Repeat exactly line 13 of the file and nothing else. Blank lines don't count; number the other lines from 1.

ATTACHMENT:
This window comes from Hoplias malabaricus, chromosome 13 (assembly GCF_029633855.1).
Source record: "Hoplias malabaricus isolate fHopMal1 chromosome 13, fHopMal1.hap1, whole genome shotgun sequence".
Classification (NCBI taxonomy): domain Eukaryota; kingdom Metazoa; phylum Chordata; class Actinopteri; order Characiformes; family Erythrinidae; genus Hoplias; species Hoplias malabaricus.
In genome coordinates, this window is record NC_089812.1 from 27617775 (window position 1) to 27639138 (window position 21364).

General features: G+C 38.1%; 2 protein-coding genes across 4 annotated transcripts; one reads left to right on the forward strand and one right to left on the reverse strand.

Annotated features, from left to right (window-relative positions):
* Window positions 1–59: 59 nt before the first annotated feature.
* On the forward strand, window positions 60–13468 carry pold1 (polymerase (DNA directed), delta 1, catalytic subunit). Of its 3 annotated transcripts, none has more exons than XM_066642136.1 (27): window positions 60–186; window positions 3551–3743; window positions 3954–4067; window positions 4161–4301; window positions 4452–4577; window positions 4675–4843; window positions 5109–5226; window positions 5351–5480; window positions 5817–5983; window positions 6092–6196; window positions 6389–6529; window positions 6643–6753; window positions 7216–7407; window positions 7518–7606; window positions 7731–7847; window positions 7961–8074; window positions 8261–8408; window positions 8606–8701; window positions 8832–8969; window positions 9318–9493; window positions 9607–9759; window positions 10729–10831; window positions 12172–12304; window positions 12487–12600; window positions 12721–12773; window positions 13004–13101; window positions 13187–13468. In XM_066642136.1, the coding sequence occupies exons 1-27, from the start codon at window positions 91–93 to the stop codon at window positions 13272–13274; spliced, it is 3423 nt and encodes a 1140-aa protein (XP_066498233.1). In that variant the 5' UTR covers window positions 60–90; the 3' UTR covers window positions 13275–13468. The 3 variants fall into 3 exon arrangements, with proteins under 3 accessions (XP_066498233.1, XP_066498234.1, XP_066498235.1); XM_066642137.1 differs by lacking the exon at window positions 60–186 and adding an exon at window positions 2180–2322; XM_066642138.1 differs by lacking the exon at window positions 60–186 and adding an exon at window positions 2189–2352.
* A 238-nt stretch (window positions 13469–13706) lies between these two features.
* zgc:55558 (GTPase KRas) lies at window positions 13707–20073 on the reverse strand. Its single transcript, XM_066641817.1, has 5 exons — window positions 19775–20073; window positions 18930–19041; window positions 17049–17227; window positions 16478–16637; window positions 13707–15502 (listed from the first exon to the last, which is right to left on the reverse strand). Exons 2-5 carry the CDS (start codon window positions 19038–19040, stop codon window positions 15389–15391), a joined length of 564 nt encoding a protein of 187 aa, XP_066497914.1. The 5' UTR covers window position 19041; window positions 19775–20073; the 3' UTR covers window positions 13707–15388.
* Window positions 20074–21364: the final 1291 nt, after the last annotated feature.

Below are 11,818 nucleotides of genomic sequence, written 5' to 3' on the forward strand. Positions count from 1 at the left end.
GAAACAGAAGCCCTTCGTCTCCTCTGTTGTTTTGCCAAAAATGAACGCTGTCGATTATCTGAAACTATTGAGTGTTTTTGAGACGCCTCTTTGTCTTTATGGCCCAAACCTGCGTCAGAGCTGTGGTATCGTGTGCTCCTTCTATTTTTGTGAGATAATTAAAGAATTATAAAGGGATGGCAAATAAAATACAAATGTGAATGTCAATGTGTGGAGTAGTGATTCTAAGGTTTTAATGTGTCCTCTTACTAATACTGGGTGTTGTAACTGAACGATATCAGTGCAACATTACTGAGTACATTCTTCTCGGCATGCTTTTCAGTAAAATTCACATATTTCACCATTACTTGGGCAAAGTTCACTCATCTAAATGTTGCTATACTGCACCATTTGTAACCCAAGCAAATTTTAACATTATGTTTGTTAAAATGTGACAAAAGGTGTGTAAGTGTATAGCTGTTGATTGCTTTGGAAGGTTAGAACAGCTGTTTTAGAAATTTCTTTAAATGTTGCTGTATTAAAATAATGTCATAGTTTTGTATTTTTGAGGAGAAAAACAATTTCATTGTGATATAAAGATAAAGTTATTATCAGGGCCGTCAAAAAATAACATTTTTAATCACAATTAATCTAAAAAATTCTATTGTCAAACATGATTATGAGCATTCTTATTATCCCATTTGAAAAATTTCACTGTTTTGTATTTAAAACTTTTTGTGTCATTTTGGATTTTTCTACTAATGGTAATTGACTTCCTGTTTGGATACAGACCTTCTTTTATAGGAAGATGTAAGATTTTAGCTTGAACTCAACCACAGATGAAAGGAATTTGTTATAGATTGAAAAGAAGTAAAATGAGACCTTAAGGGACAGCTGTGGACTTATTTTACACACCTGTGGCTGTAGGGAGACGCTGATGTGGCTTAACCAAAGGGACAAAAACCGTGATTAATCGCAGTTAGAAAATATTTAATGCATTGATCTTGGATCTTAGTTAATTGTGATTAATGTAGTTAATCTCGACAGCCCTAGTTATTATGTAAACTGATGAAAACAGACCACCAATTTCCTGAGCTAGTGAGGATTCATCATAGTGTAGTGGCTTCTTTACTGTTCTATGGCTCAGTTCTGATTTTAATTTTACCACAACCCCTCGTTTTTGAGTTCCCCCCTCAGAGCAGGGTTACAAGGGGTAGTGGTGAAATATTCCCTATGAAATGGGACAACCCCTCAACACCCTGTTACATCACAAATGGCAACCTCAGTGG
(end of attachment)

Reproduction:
GAAACAGAAGCCCTTCGTCTCCTCTGTTGTTTTGCCAAAAATGAACGCTGTCGATTATCTGAAACTATTGAGTGTTTTTGAGACGCCTCTTTGTCTTTATGGCCCAAACCTGCGTCAGAGCTGTGGTATCGTGTGCTCCTTCTATTTTTGTGAGATAATTAAAGAATTATAAAGGGATGGCAAATAAAATACAAATGTGAATGTCAATGTGTGGAGTAGTGATTCTAAGGTTTTAATGTGTCCTCTTACTAATACTGGGTGTTGTAACTGAACGATATCAGTGCAACATTACTGAGTACATTCTTCTCGGCATGCTTTTCAGTAAAATTCACATATTTCACCATTACTTGGGCAAAGTTCACTCATCTAAATGTTGCTATACTGCACCATTTGTAACCCAAGCAAATTTTAACATTATGTTTGTTAAAATGTGACAAAAGGTGTGTAAGTGTATAGCTGTTGATTGCTTTGGAAGGTTAGAACAGCTGTTTTAGAAATTTCTTTAAATGTTGCTGTATTAAAATAATGTCATAGTTTTGTATTTTTGAGGAGAAAAACAATTTCATTGTGATATAAAGATAAAGTTATTATCAGGGCCGTCAAAAAATAACATTTTTAATCACAATTAATCTAAAAAATTCTATTGTCAAACATGATTATGAGCATTCTTATTATCCCATTTGAAAAATTTCACTGTTTTGTATTTAAAACTTTTTGTGTCATTTTGGATTTTTCTACTAATGGTAATTGACTTCCTGTTTGGATACAGACCTTCTTTTATAGGAAGATGTAAGATTTTAGCTTGAACTCAACCACAGATGAAAGGAATTTGTTATAGATTGAAAAGAAGTAAAATGAGACCTTAAGGGACAGCTGTGGACTTATTTTACACACCTGTGGCTGTAGGGAGACGCTGATGTGGCTTAACCAAAGGGACAAAAACCGTGATTAATCGCAGTTAGAAAATATTTAATGCATTGATCTTGGATCTTAGTTAATTGTGATTAATGTAGTTAATCTCGACAGCCCTAGTTATTATGTAAACTGATGAAAACAGACCACCAATTTCCTGAGCTAGTGAGGATTCATCATAGTGTAGTGGCTTCTTTACTGTTCTATGGCTCAGTTCTGATTTTAATTTTACCACAACCCCTCGTTTTTGAGTTCCCCCCTCAGAGCAGGGTTACAAGGGGTAGTGGTGAAATATTCCCTATGAAATGGGACAACCCCTCAACACCCTGTTACATCACAAATGGCAACCTCAGTGG